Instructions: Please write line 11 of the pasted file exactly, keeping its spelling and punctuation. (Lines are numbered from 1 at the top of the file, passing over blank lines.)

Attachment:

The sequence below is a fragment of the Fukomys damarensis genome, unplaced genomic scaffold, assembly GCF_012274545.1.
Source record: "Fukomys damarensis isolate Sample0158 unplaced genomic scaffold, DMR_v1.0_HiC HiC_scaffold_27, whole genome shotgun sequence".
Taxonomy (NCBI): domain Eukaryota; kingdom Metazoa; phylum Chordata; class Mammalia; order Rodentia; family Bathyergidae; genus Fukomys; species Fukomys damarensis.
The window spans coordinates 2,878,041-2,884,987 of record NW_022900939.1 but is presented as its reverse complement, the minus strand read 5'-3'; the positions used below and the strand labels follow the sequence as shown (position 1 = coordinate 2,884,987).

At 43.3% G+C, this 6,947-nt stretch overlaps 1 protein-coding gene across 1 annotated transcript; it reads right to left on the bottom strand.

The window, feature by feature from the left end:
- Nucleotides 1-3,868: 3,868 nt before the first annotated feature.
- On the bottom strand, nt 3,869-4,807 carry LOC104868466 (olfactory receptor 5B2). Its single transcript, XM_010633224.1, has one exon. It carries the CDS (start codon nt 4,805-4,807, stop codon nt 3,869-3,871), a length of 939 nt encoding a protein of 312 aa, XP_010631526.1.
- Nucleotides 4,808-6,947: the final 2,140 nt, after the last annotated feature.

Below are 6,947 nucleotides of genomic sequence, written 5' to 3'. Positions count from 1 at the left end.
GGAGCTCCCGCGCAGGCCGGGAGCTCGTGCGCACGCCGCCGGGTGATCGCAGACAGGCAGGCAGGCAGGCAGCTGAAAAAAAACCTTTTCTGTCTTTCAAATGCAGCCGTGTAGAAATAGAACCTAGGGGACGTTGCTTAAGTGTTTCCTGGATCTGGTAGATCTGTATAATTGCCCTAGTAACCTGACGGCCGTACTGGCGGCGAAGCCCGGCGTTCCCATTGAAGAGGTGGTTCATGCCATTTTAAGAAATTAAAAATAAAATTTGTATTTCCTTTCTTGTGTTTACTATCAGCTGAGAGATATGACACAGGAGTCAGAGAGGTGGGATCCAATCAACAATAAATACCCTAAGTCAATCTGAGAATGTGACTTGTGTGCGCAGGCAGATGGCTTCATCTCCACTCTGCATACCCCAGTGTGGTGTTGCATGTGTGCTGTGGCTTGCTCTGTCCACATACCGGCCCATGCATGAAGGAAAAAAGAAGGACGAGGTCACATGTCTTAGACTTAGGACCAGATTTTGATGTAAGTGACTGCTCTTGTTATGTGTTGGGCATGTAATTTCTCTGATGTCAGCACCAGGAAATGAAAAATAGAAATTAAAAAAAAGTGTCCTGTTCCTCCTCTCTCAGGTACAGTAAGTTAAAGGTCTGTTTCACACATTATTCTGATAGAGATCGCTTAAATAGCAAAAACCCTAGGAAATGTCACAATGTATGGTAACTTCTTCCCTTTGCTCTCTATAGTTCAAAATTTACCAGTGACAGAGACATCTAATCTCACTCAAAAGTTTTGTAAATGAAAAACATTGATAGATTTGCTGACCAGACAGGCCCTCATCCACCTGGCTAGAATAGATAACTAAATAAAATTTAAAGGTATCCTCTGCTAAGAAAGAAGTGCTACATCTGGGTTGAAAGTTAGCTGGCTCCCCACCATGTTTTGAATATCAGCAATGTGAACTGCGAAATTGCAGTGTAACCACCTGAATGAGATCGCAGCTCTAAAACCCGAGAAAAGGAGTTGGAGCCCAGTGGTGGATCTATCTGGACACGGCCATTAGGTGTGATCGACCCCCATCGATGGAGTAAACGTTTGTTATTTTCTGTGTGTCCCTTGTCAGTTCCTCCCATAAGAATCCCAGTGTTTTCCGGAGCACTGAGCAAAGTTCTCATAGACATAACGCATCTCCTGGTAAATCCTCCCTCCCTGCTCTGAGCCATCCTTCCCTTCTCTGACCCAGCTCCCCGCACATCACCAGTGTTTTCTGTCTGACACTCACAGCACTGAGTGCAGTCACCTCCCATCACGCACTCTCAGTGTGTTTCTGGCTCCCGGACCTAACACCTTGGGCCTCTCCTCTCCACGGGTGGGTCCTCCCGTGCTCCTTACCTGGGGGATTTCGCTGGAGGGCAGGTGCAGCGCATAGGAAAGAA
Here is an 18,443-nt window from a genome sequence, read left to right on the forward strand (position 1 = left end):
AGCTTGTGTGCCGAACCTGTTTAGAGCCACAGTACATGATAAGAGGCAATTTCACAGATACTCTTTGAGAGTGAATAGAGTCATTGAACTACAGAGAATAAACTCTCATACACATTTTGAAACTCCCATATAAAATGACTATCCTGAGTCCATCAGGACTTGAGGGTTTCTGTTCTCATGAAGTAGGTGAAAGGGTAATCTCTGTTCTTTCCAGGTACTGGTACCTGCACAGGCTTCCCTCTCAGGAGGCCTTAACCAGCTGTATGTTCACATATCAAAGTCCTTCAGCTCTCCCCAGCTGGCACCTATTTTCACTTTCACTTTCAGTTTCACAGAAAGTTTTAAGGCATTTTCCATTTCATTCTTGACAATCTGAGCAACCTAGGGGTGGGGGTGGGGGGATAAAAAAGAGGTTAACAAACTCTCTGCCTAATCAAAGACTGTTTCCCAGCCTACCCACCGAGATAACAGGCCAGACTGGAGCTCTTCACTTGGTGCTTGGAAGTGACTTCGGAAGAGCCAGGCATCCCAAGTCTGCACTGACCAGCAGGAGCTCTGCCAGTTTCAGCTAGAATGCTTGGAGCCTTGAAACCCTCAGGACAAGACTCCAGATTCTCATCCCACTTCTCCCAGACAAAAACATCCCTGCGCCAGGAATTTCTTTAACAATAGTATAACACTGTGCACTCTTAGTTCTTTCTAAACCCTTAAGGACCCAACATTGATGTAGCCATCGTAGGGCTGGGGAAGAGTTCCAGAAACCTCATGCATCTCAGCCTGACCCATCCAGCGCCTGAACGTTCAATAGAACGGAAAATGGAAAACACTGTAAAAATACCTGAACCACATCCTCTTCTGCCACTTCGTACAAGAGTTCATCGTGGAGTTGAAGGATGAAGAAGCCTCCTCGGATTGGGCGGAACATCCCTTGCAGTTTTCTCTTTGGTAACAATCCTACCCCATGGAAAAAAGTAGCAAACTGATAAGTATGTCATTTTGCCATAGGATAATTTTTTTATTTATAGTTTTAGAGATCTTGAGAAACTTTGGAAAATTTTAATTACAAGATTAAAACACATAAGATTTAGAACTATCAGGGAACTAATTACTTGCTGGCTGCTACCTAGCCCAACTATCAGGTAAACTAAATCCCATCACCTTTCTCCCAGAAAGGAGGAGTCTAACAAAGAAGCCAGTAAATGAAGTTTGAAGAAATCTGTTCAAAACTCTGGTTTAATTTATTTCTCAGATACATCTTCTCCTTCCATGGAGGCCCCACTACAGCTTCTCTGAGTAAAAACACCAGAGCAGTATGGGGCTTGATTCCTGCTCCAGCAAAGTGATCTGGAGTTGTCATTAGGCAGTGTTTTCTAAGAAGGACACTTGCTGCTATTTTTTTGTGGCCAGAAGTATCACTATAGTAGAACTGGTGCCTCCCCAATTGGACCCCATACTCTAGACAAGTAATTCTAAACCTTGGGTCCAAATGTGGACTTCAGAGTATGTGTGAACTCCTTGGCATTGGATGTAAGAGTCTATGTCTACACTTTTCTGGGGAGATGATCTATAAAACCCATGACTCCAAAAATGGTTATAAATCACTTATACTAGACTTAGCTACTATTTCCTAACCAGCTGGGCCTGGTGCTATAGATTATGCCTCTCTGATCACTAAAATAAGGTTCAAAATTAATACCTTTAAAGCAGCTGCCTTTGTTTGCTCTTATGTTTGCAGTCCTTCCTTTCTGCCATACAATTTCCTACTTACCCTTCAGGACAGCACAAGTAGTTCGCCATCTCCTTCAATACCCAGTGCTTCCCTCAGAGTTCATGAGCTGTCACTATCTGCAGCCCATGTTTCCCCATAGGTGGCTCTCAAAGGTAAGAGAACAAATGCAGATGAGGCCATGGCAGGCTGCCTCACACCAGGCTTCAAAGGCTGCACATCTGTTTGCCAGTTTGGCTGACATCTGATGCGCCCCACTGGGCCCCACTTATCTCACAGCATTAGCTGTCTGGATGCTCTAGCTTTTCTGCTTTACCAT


GGAGCTCCCGCGCAGGCCGGGAGCTCGTGCGCACGCCGCCGGGTGATCGCAGACAGGCAGGCAGGCAGGCAGCTGAAAAAAAACCTTTTCTGTCTTTCAAATGCAGCCGTGTAGAAATAGAACCTAGGGGACGTTGCTTAAGTGTTTCCTGGATCTGGTAGATCTGTATAATTGCCCTAGTAACCTGACGGCCGTACTGGCGGCGAAGCCCGGCGTTCCCATTGAAGAGGTGGTTCATGCCATTTTAAGAAATTAAAAATAAAATTTGTATTTCCTTTCTTGTGTTTACTATCAGCTGAGAGATATGACACAGGAGTCAGAGAGGTGGGATCCAATCAACAATAAATACCCTAAGTCAATCTGAGAATGTGACTTGTGTGCGCAGGCAGATGGCTTCATCTCCACTCTGCATACCCCAGTGTGGTGTTGCATGTGTGCTGTGGCTTGCTCTGTCCACATACCGGCCCATGCATGAAGGAAAAAAGAAGGACGAGGTCACATGTCTTAGACTTAGGACCAGATTTTGATGTAAGTGACTGCTCTTGTTATGTGTTGGGCATGTAATTTCTCTGATGTCAGCACCAGGAAATGAAAAATAGAAATTAAAAAAAAGTGTCCTGTTCCTCCTCTCTCAGGTACAGTAAGTTAAAGGTCTGTTTCACACATTATTCTGATAGAGATCGCTTAAATAGCAAAAACCCTAGGAAATGTCACAATGTATGGTAACTTCTTCCCTTTGCTCTCTATAGTTCAAAATTTACCAGTGACAGAGACATCTAATCTCACTCAAAAGTTTTGTAAATGAAAAACATTGATAGATTTGCTGACCAGACAGGCCCTCATCCACCTGGCTAGAATAGATAACTAAATAAAATTTAAAGGTATCCTCTGCTAAGAAAGAAGTGCTACATCTGGGTTGAAAGTTAGCTGGCTCCCCACCATGTTTTGAATATCAGCAATGTGAACTGCGAAATTGCAGTGTAACCACCTGAATGAGATCGCAGCTCTAAAACCCGAGAAAAGGAGTTGGAGCCCAGTGGTGGATCTATCTGGACACGGCCATTAGGTGTGATCGACCCCCATCGATGGAGTAAACGTTTGTTATTTTCTGTGTGTCCCTTGTCAGTTCCTCCCATAAGAATCCCAGTGTTTTCCGGAGCACTGAGCAAAGTTCTCATAGACATAACGCATCTCCTGGTAAATCCTCCCTCCCTGCTCTGAGCCATCCTTCCCTTCTCTGACCCAGCTCCCCGCACATCACCAGTGTTTTCTGTCTGACACTCACAGCACTGAGTGCAGTCACCTCCCATCACGCACTCTCAGTGTGTTTCTGGCTCCCGGACCTAACACCTTGGGCCTCTCCTCTCCACGGGTGGGTCCTCCCGTGCTCCTTACCTGGGGGATTTCGCTGGAGGGCAGGTGCAGCGCATAGGAAAGAA